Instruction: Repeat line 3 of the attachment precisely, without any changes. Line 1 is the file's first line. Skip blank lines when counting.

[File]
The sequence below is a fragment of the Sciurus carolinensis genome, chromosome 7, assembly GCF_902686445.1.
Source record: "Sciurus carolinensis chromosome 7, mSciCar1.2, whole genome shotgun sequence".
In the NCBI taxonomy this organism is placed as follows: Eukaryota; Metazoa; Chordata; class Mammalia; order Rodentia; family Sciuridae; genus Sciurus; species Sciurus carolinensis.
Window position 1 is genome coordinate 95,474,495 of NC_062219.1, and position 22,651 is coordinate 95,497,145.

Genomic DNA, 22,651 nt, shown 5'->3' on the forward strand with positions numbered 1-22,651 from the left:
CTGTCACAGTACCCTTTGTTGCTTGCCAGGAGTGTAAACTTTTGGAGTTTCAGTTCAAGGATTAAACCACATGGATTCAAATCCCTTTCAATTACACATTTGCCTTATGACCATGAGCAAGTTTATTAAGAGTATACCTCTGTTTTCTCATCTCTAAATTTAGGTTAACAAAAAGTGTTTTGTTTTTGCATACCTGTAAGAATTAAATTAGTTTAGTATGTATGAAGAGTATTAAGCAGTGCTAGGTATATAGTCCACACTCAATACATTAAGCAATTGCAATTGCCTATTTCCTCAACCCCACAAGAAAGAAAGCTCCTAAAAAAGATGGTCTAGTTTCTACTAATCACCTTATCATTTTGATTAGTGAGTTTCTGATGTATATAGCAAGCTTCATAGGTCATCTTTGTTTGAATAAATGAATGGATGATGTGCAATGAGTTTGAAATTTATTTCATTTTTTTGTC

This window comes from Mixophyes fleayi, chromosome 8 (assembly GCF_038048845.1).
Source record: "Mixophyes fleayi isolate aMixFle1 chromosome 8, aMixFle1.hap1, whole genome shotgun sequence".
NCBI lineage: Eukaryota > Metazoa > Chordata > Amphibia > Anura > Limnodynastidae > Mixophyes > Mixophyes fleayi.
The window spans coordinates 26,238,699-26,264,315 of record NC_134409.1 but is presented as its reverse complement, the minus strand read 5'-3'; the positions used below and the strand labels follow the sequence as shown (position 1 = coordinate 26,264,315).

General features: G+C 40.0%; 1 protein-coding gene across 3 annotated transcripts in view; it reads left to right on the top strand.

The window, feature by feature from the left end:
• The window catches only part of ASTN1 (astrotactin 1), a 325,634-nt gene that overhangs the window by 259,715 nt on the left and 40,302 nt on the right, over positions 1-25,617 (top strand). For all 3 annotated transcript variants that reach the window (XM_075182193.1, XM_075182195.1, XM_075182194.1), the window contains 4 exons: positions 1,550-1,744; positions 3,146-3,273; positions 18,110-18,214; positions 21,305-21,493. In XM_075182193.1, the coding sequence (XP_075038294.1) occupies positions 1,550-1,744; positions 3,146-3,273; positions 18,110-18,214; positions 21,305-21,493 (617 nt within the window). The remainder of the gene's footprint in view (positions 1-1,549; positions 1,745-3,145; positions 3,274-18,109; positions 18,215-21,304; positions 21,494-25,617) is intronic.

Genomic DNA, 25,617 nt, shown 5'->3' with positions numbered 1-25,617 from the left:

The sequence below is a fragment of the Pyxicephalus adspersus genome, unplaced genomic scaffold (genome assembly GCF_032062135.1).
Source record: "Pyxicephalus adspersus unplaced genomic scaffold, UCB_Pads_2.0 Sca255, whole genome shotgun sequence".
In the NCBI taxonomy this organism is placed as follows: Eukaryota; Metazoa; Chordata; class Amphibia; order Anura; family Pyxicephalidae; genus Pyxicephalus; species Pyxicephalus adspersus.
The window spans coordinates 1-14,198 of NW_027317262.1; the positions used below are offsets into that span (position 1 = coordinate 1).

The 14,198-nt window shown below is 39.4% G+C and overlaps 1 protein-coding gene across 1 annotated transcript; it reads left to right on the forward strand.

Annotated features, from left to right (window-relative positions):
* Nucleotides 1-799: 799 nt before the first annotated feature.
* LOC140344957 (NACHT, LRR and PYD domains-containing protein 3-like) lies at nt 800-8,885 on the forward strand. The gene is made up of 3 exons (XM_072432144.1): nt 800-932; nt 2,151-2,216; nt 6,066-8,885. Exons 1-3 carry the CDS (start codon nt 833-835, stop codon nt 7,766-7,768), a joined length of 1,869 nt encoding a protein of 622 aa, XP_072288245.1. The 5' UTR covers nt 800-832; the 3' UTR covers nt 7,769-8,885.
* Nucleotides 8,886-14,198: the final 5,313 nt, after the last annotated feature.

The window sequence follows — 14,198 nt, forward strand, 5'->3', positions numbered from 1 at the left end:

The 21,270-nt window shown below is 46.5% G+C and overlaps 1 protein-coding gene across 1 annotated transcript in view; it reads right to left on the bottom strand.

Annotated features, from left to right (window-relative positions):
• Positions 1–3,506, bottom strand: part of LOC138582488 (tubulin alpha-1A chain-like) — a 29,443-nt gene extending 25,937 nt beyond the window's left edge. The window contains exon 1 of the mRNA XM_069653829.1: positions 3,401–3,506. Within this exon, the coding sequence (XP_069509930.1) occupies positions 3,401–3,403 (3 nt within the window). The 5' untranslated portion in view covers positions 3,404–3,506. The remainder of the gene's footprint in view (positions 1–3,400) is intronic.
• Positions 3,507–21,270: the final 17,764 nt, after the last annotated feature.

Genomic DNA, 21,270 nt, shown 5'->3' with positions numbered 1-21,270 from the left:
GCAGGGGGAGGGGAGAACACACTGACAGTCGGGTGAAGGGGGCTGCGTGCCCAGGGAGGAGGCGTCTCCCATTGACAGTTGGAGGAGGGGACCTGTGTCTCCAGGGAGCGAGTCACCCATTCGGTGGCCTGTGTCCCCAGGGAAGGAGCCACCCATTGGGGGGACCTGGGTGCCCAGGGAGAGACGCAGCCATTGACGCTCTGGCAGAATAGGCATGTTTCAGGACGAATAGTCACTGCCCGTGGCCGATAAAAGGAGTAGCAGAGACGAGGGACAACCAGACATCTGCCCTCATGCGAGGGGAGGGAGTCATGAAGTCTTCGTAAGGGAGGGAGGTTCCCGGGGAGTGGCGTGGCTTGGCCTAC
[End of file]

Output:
In the NCBI taxonomy this organism is placed as follows: Eukaryota; Metazoa; Chordata; class Mammalia; order Rodentia; family Sciuridae; genus Sciurus; species Sciurus carolinensis.